Monitoring of ozone trend by stellar occultations: the GOMOS instrument
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As a part of the payload of the first European Polar Platform, the GOMOS instrument has been proposed by a group of 25 scientists from six countries. It consists of a telescope feeding two spectrographs, mounted on a dedicated steerable platform. The transmittance of the atmosphere between 250 and 675 nm is measured by comparing the spectrum of a star outside the atmosphere, and through it. The ozone tangential column is determined from its UV and Chappuis band absorption. This self-calibrated method is particularly well suited for the study of ozone long term trend. The altitude of each single measurement is precisely known (± 50 m), independently of altitude uncertainties. About 25 stellar occultations per orbit, and 350 per day, spread over all latitudes can be performed from 90 km down to 15-20 km of altitude. NO2, NO3, H2O, T(z) and aerosols are also simultaneously determined, important parameters associated to the ozone equilibrium. The ability to measure ozone long-term trends is calculated.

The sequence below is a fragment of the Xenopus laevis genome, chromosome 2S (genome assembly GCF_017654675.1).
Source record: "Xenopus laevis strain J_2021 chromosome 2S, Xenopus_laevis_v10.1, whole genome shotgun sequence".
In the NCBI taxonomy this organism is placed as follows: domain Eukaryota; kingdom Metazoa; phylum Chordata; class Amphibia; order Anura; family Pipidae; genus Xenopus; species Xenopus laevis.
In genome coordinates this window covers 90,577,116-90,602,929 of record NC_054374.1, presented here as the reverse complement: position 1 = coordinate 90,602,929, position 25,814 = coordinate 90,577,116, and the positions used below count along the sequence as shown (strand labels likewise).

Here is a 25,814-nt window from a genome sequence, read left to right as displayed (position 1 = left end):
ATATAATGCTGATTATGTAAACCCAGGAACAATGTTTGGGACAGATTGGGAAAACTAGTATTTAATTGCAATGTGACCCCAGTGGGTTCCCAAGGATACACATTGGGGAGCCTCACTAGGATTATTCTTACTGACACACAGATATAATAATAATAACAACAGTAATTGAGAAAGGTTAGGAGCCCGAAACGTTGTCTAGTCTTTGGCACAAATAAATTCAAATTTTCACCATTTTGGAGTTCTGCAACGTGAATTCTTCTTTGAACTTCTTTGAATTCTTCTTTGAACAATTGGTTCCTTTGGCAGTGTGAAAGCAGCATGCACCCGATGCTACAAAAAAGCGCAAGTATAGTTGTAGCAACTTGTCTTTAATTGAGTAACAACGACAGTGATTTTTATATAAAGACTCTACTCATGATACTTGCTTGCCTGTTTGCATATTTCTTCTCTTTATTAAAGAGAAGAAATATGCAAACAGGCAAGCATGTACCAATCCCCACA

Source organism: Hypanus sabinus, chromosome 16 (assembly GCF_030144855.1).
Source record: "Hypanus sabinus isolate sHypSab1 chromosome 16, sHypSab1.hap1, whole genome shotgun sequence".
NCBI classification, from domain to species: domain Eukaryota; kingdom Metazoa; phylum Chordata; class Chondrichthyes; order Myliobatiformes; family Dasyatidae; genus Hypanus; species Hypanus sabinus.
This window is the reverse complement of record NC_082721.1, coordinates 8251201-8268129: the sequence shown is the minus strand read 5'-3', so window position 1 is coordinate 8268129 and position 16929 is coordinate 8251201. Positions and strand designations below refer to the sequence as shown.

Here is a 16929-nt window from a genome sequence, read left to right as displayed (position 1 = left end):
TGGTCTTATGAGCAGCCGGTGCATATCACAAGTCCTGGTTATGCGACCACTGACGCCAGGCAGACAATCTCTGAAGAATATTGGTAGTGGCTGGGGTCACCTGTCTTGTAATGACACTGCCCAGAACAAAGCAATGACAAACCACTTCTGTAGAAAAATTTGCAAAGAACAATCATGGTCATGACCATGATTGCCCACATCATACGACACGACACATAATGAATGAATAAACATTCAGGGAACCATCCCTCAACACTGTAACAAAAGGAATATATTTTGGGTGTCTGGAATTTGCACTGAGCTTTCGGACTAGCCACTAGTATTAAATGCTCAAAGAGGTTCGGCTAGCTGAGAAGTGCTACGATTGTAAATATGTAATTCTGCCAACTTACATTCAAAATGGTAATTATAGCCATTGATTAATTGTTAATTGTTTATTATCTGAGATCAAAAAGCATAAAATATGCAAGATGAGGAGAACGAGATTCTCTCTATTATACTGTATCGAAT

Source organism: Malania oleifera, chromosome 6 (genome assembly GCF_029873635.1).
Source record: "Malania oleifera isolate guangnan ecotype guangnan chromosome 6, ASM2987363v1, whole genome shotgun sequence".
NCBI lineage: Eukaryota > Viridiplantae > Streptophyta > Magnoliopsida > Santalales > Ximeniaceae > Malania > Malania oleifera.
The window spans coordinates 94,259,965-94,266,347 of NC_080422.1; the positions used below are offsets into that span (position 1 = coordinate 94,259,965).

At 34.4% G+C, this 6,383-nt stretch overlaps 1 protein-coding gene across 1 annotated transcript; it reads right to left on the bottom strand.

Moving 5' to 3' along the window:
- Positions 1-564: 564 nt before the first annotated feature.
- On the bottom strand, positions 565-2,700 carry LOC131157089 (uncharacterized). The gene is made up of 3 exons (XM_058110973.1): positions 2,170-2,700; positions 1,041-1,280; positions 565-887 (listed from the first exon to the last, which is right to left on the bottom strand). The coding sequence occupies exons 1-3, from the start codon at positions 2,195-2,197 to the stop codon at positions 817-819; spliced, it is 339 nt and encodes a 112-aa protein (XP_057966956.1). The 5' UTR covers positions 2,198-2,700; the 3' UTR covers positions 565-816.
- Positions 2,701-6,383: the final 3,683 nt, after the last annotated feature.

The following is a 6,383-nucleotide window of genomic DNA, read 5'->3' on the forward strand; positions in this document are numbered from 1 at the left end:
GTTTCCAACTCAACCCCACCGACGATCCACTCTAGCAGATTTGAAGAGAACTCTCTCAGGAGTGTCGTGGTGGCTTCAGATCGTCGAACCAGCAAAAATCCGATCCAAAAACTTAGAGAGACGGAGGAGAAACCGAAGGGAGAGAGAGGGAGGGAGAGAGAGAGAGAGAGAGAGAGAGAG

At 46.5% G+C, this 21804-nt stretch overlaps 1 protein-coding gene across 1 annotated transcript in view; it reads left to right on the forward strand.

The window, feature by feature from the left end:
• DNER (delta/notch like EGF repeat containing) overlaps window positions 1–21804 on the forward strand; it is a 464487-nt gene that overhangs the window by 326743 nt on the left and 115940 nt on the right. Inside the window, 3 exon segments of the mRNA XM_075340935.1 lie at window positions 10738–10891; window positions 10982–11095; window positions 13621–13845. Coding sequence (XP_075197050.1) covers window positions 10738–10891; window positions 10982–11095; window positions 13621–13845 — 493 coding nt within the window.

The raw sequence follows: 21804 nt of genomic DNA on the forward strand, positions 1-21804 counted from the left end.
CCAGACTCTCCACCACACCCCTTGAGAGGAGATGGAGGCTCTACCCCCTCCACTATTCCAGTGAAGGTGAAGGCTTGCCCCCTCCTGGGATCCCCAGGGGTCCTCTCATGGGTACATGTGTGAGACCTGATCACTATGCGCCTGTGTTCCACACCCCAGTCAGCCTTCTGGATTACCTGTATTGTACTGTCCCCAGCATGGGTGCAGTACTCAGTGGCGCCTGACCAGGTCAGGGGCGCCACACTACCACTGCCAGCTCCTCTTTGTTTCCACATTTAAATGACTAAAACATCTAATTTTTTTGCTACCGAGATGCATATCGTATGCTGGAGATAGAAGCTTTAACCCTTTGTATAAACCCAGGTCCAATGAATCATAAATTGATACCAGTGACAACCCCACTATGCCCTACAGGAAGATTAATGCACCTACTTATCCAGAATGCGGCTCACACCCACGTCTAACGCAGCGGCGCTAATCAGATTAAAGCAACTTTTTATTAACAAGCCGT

CitationBertaux, J.L.; Mégie, G.; Widemann, T.; Chassefière, E.; Pellinen, R.; Kyrola, E.; Korpela, S.; Simon, P. (1991). Monitoring of ozone trend by stellar occultations: the GOMOS instrument. , Advances in Space Research, Vol. 11, Issue 3, 237-242, DOI: 10.1016/0273-1177(91)90426-K.